And Upon a Napkin I Began That Song
October 8, 2008, 4:20 am
Filed under: Rufus Wainwright, Uncategorized | Tags: ,

Rufus Wainwright on Leonard Cohen’s “Chelsea Hotel No. 2,” February 2005 (Interview here):

I think he’s very underrated, mostly in terms of his sense of humour. That was one thing that really struck me doing the song, is that although he becomes very dark and foreboding and sensitive, there’s always this sort of ray of humour that sort of shines out.

Indubitably the Leonard Cohen covers that are played and talked about the most are both of “Hallelujah,” which has perhaps been covered well more times than any other song I can think of.  Not only did both Rufus and Jeff Buckley record stellar versions, but the John Cale rendition that appeared both on the Leonard Cohen I’m Your Fan tribute CD and in the actual movie soundtrack of Shrek (but not the CD) is also quite good.  Both the Rufus Wainwright and Jeff Buckley versions have been used repeatedly as background music for TV shows, most recently when the Late Show with David Letterman used Rufus’s as the soundtrack for their Paul Newman tribute.  I would be hard-pressed to say whether “Chelsea Hotel No. 2” or “Hallelujah” is the better Leonard Cohen song because I believe both are among the greatest compositions ever written, but I will say that over time I have come to prefer Rufus’s underrated version of the former over his slightly overrated version of the latter.

Before somebody hits me over the head with a sandbag, this is not to say that I do not enjoy hearing Rufus sing “Hallelujah.”  I would probably enjoy listening to Rufus sing a census form or a lunch menu, let alone this incredible song that so well suits his voice and emotive capabilities.  The reason I have come to prefer “Chelsea Hotel No. 2” is partly the ray of humor of which Rufus speaks and partly the way it has grown on me slowly over time since I first saw Ladies and Gentlemen, Mr. Leonard Cohen.  There have been many cover versions of this song including ones by Regina Spektor, Josh Ritter and Lloyd Cole, but the authority with which Rufus delivers it may be attributable to the fact that he lived there for six months in 2000 and wrote most of Poses there:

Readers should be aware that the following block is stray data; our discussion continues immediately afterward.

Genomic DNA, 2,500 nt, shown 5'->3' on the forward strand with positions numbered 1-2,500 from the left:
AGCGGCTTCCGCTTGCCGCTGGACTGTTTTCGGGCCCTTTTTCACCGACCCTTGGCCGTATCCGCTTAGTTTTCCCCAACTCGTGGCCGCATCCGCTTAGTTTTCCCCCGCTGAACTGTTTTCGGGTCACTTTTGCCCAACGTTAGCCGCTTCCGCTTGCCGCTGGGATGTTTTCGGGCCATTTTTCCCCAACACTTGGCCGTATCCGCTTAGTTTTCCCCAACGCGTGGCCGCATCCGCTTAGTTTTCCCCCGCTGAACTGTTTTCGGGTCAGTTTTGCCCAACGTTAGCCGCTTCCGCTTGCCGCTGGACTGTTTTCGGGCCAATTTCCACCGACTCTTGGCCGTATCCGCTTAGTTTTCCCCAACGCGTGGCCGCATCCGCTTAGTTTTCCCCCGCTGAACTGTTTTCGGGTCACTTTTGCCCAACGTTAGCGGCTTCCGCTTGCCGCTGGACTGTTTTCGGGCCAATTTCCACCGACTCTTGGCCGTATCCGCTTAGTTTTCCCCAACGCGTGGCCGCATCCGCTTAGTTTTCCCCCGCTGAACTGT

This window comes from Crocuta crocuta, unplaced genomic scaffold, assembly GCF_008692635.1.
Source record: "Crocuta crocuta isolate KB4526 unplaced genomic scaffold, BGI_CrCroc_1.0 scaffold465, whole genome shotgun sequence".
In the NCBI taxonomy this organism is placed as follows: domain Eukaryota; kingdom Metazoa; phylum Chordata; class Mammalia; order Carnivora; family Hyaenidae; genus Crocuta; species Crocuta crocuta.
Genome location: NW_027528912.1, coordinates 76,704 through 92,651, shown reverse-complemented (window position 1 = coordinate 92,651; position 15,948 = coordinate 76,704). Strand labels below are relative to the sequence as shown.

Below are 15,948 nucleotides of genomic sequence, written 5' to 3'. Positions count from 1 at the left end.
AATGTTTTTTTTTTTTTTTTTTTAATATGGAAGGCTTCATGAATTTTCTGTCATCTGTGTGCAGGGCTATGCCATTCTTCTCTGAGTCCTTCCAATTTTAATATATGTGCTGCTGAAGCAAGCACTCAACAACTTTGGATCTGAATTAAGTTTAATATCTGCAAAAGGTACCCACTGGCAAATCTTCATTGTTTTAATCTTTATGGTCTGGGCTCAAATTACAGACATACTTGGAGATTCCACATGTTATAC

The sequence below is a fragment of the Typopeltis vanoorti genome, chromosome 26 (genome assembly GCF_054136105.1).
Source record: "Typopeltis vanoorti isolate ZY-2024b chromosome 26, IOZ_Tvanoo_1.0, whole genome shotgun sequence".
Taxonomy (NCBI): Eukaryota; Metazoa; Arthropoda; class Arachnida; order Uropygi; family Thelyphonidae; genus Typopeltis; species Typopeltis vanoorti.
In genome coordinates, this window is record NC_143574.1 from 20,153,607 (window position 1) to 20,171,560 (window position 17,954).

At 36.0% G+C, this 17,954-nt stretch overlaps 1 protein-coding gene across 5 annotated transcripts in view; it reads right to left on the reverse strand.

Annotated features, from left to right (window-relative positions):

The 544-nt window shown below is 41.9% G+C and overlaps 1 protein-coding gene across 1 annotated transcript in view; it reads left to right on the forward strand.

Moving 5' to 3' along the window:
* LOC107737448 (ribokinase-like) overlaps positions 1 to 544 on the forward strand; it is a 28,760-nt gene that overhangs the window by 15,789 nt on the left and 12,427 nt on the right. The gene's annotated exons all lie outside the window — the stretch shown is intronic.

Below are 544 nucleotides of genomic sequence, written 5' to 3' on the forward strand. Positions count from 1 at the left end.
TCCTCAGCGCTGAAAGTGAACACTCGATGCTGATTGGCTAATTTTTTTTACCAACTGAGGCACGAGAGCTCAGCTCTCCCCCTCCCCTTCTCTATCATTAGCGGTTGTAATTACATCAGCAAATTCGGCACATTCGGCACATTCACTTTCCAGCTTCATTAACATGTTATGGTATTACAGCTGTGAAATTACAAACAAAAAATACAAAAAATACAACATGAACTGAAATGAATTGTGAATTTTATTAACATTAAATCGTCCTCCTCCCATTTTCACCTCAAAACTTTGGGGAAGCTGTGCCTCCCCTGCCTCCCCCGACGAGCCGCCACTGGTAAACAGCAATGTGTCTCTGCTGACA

As performed by Rufus Wainwright, this song acquires an ambiguity that distinguishes it from the Leonard Cohen version, because we know Leonard Cohen sings to and about Janis Joplin from the many times and ways he has said so.  Who, if anyone, is Rufus singing to?

When I visited New York last February, there were banners hanging from the Chelsea supporting former manager Stanley Bard and decrying the new part-owners, who had forced Bard of his active role in running the hotel.  There are ongoing disagreements between the tenants and the new management regarding whether or not the building should be renovated and whether the current ban on new permanent residents should be lifted to help maintain the bohemian ambiance that made the place legendary.  I’m sure Rufus would agree with me; a place that has inspired so many people, such a great song, and so many historically significant trysts deserves to be a monument, not turned into just another boutique hotel.

I remember you well in the Chelsea Hotel
you were famous, your heart was a legend.
You told me again you preferred handsome men
but for me you would make an exception.
And clenching your fist for the ones like us
who are oppressed by the figures of beauty,
you fixed yourself, and said, “Well never mind,
we are ugly but we have the music.

There is a big difference between having the music and merely exploiting one’s history of doing so for the sake of the almighty dollar, so I hope the Chelsea will return to its former glory as a sanctuary and inspiration for artists in residence.  Change is inevitable, but some traditions are worth preserving and I would hate to lose the chance to hear what still another generation’s resident voice of experience would do with “Chelsea Hotel No. 2.”


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